Importantly, voice recognition was treated as a component of the EHR strategy rather than as a separate initiative. At go-live for the EHR, the information systems training staff coached the new users on Dragon Medical in the context of going live with the EHR. With this approach, more than 90 percent of long-term acceptances by providers was achieved. The remaining group split between those who stayed with dictation out of personal preference, and those who typed so fast that they did not need voice recognition.

In my practice, I use voice recognition in the exam room with patients. When it comes time to review the plan, I am able to speak in clear language as they watch the words appear on the monitor. When they are ready to leave, our staff prints a copy of the note for them. This allows them to both review and share the information when they get home.

More attention to patients

In addition to the improved transparency of this work flow, there is an efficiency to dictating in front of patients, as the provider only has to articulate the plan once, instead of having to repeat the story a second time to the transcriptionists. The clinician also validates to the patient that they have listened attentively, while the patients have the opportunity to correct any information that the clinician may have misheard. All of this serves to reinforce the patient's perceived value of the encounter.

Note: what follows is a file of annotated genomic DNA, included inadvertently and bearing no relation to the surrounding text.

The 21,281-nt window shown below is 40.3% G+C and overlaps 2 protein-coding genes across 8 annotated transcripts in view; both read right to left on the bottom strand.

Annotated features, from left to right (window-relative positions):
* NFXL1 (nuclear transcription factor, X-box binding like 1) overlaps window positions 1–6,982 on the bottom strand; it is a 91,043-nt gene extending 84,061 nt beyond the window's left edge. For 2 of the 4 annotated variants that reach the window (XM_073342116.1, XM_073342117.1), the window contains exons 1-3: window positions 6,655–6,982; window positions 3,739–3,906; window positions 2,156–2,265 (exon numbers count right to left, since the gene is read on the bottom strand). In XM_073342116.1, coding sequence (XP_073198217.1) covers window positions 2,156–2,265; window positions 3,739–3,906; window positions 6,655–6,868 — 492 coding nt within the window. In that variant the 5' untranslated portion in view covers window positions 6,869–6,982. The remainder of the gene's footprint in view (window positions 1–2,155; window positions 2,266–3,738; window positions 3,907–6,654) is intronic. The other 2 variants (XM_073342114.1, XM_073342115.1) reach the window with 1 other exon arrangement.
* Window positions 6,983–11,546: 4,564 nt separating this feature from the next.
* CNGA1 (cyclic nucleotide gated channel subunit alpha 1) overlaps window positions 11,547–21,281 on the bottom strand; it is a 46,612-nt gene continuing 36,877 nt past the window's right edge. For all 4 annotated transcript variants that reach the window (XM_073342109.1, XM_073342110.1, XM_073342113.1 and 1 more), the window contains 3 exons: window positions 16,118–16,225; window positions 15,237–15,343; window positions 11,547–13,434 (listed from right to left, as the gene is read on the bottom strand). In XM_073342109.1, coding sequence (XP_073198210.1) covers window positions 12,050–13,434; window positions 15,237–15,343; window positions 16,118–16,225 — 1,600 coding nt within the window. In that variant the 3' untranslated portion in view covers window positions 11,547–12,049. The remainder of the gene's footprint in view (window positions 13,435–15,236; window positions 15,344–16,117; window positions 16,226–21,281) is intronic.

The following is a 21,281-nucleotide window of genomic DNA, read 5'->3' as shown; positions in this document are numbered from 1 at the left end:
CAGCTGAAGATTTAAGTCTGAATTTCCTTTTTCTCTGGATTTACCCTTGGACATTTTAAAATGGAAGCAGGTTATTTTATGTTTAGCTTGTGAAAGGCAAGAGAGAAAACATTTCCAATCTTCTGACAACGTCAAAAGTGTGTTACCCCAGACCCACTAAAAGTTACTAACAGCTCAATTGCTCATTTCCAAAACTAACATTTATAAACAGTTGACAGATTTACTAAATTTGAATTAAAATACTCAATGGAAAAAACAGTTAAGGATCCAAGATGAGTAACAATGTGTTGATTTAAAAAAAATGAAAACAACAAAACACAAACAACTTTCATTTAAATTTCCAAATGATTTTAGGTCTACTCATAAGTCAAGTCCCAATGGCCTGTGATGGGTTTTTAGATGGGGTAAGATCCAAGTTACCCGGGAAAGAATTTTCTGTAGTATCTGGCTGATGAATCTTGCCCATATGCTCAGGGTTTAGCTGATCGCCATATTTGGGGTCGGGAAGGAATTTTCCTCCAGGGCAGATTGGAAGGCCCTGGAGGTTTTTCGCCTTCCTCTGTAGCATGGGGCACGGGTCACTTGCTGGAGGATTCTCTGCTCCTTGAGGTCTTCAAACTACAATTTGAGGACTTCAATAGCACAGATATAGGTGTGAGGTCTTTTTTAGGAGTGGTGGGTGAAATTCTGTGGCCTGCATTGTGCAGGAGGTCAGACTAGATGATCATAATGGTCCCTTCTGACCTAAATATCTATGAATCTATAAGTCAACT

Nationally, most of the quality-control measures for provider documentation have focused on either billing or data-driven measures. Review of the record for its communication quality has largely been neglected. Discharge documentation created at the end of a hospitalization may be audited for its billing compliance, and the provider may be held accountable for timely completion; but there is too often no quality assurance to review how accurately and completely it explains the hospitalization, or whether it provided a clear handoff to the subsequent care team. This qualitative assessment may be more subjective than quantitative measures, but clinicians can quickly distinguish between an effective and ineffective note.

We have recognized we need to deliberately prioritize communication in our care processes. This is ultimately a professional issue that must be led by clinicians who are willing to set and uphold standards. With the expansion of hospitalists and the pace of office care, synchronous voice communication is increasingly difficult. Thus, asynchronous communication by electronic messages or within clinical notes becomes increasingly critical.

While the deployment and wide acceptance of voice recognition has reduced our transcription costs by more than 90 percent, it would be a mistake to view this as a business-driven initiative. By telling the patient's story in clear words that have meaning to the whole care team, including the patient, both our patients and their specific problems can receive better care.

R. Hal Baker, M.D., is vice president and CIO of Wellspan Health, an 8,400-employee integrated delivery system in south central Pennsylvania.

For more information on Nuance solutions:

May 2010